Incomplete softener flushing

Discussion in 'Water Softener Forum, problems, installation and r' started by dadaddio, May 3, 2010.

  1. dadaddio

    dadaddio New Member

    Messages:
    3
    Location:
    Indiana
    Well: 120ft deep with 1/2 horse pump
    Softener: new FLECK 5600SXT ERADICATOR 3000 ON-DEMAND WATER SOFTENER/FILTER = high capacity fine mesh resin, .25 ft3 gravel bed, KDF 85 MEDIA GUARD, 64,000 grain, 5600SXT ON-DEMAND CONTROL VALVE can be seen at apluswater.net

    Before I replaced my previous softener with the one above, I had my water tested by two local softener places with readings of 20 and 29 gpg of hardness and 2.5 and 3 ppm iron. We are a family of 5.

    When I replaced the old softener (it was undersized) I noticed iron build up in the incoming pipe to the softener, maybe 1/8inch layer. I believe this represents a 30% reduction in pipe size.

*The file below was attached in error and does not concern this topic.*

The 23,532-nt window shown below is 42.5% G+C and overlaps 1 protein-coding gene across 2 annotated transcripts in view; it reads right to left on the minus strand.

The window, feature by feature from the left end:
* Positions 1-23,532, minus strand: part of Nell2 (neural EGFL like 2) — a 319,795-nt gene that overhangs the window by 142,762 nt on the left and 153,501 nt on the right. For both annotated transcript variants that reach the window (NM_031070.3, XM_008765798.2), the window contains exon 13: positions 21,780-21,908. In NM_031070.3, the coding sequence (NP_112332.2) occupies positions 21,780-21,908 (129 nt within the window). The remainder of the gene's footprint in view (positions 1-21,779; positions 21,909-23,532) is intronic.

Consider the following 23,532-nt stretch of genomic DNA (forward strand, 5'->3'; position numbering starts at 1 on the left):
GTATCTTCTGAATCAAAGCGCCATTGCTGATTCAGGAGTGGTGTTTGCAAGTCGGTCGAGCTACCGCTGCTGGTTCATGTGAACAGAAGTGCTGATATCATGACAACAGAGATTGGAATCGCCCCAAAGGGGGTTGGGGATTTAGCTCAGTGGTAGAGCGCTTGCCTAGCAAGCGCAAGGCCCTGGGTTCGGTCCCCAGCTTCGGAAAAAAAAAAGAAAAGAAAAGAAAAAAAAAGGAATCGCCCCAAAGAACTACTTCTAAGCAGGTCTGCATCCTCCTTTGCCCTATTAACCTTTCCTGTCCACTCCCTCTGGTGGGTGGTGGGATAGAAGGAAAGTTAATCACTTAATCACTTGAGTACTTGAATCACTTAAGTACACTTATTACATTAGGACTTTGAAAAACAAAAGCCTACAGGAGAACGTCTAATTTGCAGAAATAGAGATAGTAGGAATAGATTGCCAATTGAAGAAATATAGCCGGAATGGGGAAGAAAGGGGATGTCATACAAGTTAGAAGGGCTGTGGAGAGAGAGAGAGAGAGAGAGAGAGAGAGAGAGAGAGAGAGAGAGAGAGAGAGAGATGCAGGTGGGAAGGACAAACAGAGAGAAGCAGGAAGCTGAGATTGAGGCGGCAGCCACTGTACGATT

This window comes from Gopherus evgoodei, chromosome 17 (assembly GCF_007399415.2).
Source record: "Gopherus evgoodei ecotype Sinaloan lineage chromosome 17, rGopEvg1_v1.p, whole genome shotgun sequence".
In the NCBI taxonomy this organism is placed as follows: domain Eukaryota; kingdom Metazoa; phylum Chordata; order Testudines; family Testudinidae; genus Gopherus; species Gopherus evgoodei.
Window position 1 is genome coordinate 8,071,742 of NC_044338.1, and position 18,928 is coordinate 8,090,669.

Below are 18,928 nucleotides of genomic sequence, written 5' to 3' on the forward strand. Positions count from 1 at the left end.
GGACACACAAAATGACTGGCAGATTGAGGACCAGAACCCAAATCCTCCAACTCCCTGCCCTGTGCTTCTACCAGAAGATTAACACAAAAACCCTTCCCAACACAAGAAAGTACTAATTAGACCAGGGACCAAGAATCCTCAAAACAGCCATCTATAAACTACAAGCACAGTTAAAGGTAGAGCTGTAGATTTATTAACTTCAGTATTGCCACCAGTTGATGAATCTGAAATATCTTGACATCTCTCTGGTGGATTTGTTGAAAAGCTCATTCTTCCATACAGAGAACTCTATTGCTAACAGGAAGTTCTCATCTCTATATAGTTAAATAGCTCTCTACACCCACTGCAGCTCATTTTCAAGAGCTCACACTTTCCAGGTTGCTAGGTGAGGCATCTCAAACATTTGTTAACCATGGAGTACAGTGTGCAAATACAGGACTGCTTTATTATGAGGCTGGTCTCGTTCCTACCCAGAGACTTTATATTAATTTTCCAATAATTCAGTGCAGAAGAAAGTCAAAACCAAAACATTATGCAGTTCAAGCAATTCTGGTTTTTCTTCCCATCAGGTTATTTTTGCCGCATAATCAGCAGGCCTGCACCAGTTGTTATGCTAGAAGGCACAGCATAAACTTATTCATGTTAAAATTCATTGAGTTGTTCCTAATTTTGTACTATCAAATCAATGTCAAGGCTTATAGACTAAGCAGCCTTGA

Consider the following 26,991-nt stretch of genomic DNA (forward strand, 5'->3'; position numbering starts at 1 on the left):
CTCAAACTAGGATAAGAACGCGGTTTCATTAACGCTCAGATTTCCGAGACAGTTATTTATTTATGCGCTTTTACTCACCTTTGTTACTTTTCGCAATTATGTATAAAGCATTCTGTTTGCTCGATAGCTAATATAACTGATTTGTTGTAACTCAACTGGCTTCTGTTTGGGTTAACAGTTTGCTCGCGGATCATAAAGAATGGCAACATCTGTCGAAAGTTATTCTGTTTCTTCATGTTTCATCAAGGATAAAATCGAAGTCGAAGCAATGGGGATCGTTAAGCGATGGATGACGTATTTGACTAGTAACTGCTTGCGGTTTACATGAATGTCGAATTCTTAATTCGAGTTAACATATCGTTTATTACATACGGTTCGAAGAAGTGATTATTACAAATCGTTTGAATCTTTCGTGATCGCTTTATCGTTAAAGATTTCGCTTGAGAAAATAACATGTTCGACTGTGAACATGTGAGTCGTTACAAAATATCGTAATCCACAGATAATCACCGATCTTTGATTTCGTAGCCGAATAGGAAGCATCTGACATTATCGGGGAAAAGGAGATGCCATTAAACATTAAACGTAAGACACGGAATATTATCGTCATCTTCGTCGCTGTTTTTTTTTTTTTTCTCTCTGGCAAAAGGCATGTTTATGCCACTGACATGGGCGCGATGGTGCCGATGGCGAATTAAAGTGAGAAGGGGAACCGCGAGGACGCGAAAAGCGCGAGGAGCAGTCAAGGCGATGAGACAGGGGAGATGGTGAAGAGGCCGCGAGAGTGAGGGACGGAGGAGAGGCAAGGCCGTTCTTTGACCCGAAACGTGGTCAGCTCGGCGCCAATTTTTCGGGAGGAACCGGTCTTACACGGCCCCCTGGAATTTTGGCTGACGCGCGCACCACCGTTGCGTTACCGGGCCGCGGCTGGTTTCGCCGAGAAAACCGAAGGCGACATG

The new softener does effectively remove the hardness and the iron. The problem I have is that after regeneration, I need to run a faucet close to the softener for about 5 minutes in order to to "flush" out iron that has been "liberated" but remains in the softener. Once the water runs clear, all is well until the next regeneration cycle.

    I tried increasing the backwash time from 10 to 15 minutes and the quick-rinse time from 10-15 minutes, but this has not solved the problem. The Fleck indicates a flow rate of 4.5 to 5.5 gpm with a bunch of fixtures open (basically a trickle at this point). Putting the softener in bypass does not appreciably increase the flow. My fear is that my pump is undersized and can't generate enough flow for proper backwashing.

    Here are the options I've come up with (generally cheapest to most expensive):
    1) Replace 3/4 inch CPCV from pressure tank to softener
    2) Replace 3/4 inch CPCV from pressure tank to softener with 1inch CPVC
    3) Replace the pump with a bigger one.

    Any other thoughts or comments would be appreciated.
    David
  2. Skip Wolverton

    Skip Wolverton In the Trades